Preparation and Analysis of Alum

Preparation and Analysis of Alum - Preparation and Analysis...

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Preparation and Analysis of Alum 1 Authors: D. L. McCurdy, V. M. Pultz and J. M. McCormick* Last Update: December 29, 2006 Introduction One of chemistry’s goals is to be able to transform any set of substances (the reactants) to another set of substances (the products) through a chemical reaction. As we have discussed in class, there are rules by which chemical reactions occur, such as the Law of Conservation of Mass, and it took chemists a long time to understand these basic rules. Even though we know a great deal about chemical reactions, chemists are still finding new chemical reactions and new ways of assembling atoms into molecules and molecules into more elaborate structures. In this and the next laboratory exercise you will learn some of the basics of how chemists carry out chemical reactions and how they characterize the chemical substances involved in these reactions. To fully describe a chemical reaction one needs to know the identities of both the products and the reactants, and the proportions in which the reactants combine and the products form. While it may seem a trivial exercise to identify the reactants, this is not always the case. Needless to say, identification of the reactants in a complex reaction mixture can be very difficult, and so we will only work with chemical reactions where the reactants are known. The description of a chemical reaction consists of a series of steps: 1) carrying out the reaction, 2) isolating the product(s), 3) purifying the product(s), 4) and characterizing the product(s) and determining its(their) purity. The isolation and purification of the products are based on their physical properties, such as the ability to form crystals, boiling point, melting point, solubility, etc. Characterization of the products may be either quantitative or qualitative. In a quantitative characterization, the chemical formula and the structure (i. e., how the atoms are connected) are determined. The former is usually accomplished using elemental analysis, mass spectroscopy, X-ray crystallography or some spectroscopic method. Sometimes it is sufficient to show only that certain ions or elements are present in a sample, and in this case a chemist will perform a qualitative test. Qualitative tests often use chemical reactions that result in a visible chemical reaction (formation of an insoluble solid, a color change, or evolution of a gas) as a way to quickly show whether a particular chemical species is present or not. Once the chemical reaction’s products are fully characterized, and the balanced chemical reaction is known, we can compute a theoretical and a percent yield. We do these final characterizations of the reaction because it is important to know how efficiently the reaction converts reactants to products. Chemists are always trying to strike a balance between the cost of the reactants, the value of the products, the time a reaction requires and the cost of any unwanted by-products that must be handled as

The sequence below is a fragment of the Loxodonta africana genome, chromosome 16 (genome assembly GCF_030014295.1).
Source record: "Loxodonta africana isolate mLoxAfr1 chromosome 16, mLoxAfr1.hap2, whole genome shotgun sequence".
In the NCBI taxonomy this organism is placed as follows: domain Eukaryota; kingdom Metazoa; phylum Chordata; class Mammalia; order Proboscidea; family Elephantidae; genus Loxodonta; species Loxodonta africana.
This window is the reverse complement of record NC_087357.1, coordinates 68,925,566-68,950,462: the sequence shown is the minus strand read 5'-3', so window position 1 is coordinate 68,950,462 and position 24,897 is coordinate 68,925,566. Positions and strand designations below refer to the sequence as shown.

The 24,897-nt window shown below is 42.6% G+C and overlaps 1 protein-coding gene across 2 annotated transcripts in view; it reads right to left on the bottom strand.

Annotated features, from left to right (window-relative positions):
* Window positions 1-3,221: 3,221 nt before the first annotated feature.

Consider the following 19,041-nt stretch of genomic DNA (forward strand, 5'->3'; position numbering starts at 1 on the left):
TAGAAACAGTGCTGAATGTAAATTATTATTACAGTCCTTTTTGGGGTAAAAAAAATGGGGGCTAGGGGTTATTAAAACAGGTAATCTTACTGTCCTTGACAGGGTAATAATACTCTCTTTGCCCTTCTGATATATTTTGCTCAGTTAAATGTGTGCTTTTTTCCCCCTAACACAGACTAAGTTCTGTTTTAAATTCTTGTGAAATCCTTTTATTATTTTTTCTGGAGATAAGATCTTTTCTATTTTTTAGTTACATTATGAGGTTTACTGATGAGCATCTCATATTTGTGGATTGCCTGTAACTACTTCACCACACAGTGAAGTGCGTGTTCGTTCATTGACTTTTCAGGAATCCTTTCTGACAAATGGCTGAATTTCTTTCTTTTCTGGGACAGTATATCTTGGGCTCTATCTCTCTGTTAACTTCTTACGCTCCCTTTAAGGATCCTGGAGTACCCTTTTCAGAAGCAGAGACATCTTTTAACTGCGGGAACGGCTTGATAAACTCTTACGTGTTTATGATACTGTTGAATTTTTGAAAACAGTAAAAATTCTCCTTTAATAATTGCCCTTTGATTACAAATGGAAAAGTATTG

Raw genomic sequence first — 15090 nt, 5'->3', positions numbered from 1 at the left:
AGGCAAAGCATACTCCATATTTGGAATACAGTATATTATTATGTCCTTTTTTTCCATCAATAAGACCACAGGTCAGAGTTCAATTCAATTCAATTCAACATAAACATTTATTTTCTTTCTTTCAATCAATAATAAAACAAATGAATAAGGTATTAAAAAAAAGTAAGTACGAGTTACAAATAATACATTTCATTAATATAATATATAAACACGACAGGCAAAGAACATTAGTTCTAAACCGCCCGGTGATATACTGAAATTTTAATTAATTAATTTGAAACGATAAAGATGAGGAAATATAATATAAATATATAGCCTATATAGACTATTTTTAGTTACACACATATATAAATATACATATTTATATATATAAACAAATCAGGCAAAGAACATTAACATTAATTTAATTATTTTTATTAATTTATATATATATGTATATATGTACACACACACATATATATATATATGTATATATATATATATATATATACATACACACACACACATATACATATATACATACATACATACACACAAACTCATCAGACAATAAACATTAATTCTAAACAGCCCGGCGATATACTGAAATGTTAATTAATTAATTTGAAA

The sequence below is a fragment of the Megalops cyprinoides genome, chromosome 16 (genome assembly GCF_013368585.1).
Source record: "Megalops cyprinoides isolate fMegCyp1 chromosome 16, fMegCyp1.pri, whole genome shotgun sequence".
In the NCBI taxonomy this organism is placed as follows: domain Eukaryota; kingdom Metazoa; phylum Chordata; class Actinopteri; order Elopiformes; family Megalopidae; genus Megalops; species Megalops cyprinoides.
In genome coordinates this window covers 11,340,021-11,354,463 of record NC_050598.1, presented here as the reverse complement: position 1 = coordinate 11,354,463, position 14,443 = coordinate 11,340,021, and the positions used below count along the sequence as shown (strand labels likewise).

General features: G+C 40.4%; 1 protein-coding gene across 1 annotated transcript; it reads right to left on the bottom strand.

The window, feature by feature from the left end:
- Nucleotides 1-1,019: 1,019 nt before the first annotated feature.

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hazardous waste. A reaction, even though it gives a valuable product, may be unusable
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Preparation and Analysis of Alum - Preparation and Analysis...

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